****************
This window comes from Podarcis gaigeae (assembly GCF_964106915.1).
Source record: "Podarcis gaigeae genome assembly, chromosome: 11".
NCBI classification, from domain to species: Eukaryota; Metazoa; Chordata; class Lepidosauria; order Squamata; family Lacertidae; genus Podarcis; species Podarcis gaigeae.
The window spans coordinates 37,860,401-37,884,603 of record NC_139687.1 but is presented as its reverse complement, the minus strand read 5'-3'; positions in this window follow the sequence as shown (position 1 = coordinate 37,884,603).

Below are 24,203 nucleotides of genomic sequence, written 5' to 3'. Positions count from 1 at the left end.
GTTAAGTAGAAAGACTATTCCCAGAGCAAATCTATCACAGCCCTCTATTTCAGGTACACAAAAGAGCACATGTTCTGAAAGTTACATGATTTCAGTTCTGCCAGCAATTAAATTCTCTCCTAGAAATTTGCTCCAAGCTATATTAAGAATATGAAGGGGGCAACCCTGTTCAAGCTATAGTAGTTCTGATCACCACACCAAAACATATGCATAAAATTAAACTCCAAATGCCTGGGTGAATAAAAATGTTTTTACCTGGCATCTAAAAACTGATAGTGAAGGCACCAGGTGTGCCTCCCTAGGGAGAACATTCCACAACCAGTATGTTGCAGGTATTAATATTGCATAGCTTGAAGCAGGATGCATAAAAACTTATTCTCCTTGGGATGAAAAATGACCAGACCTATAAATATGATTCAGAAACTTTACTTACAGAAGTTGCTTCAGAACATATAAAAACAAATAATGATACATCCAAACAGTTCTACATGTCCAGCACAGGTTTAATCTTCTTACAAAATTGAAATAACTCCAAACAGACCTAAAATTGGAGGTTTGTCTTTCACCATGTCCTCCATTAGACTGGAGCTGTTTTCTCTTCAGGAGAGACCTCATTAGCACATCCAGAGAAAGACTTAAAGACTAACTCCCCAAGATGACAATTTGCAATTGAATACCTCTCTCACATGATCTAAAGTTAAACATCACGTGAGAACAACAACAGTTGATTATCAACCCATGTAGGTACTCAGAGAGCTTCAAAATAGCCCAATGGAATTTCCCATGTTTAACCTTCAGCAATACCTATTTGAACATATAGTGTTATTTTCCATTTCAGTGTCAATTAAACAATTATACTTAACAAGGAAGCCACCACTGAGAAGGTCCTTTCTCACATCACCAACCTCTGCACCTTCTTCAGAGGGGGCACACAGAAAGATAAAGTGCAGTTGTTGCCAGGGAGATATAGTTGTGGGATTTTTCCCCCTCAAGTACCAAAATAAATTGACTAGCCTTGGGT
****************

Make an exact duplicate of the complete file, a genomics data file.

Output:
This window comes from Podarcis gaigeae (assembly GCF_964106915.1).
Source record: "Podarcis gaigeae genome assembly, chromosome: 11".
NCBI classification, from domain to species: Eukaryota; Metazoa; Chordata; class Lepidosauria; order Squamata; family Lacertidae; genus Podarcis; species Podarcis gaigeae.
The window spans coordinates 37,860,401-37,884,603 of record NC_139687.1 but is presented as its reverse complement, the minus strand read 5'-3'; positions in this window follow the sequence as shown (position 1 = coordinate 37,884,603).

Below are 24,203 nucleotides of genomic sequence, written 5' to 3'. Positions count from 1 at the left end.
GTTAAGTAGAAAGACTATTCCCAGAGCAAATCTATCACAGCCCTCTATTTCAGGTACACAAAAGAGCACATGTTCTGAAAGTTACATGATTTCAGTTCTGCCAGCAATTAAATTCTCTCCTAGAAATTTGCTCCAAGCTATATTAAGAATATGAAGGGGGCAACCCTGTTCAAGCTATAGTAGTTCTGATCACCACACCAAAACATATGCATAAAATTAAACTCCAAATGCCTGGGTGAATAAAAATGTTTTTACCTGGCATCTAAAAACTGATAGTGAAGGCACCAGGTGTGCCTCCCTAGGGAGAACATTCCACAACCAGTATGTTGCAGGTATTAATATTGCATAGCTTGAAGCAGGATGCATAAAAACTTATTCTCCTTGGGATGAAAAATGACCAGACCTATAAATATGATTCAGAAACTTTACTTACAGAAGTTGCTTCAGAACATATAAAAACAAATAATGATACATCCAAACAGTTCTACATGTCCAGCACAGGTTTAATCTTCTTACAAAATTGAAATAACTCCAAACAGACCTAAAATTGGAGGTTTGTCTTTCACCATGTCCTCCATTAGACTGGAGCTGTTTTCTCTTCAGGAGAGACCTCATTAGCACATCCAGAGAAAGACTTAAAGACTAACTCCCCAAGATGACAATTTGCAATTGAATACCTCTCTCACATGATCTAAAGTTAAACATCACGTGAGAACAACAACAGTTGATTATCAACCCATGTAGGTACTCAGAGAGCTTCAAAATAGCCCAATGGAATTTCCCATGTTTAACCTTCAGCAATACCTATTTGAACATATAGTGTTATTTTCCATTTCAGTGTCAATTAAACAATTATACTTAACAAGGAAGCCACCACTGAGAAGGTCCTTTCTCACATCACCAACCTCTGCACCTTCTTCAGAGGGGGCACACAGAAAGATAAAGTGCAGTTGTTGCCAGGGAGATATAGTTGTGGGATTTTTCCCCCTCAAGTACCAAAATAAATTGACTAGCCTTGGGT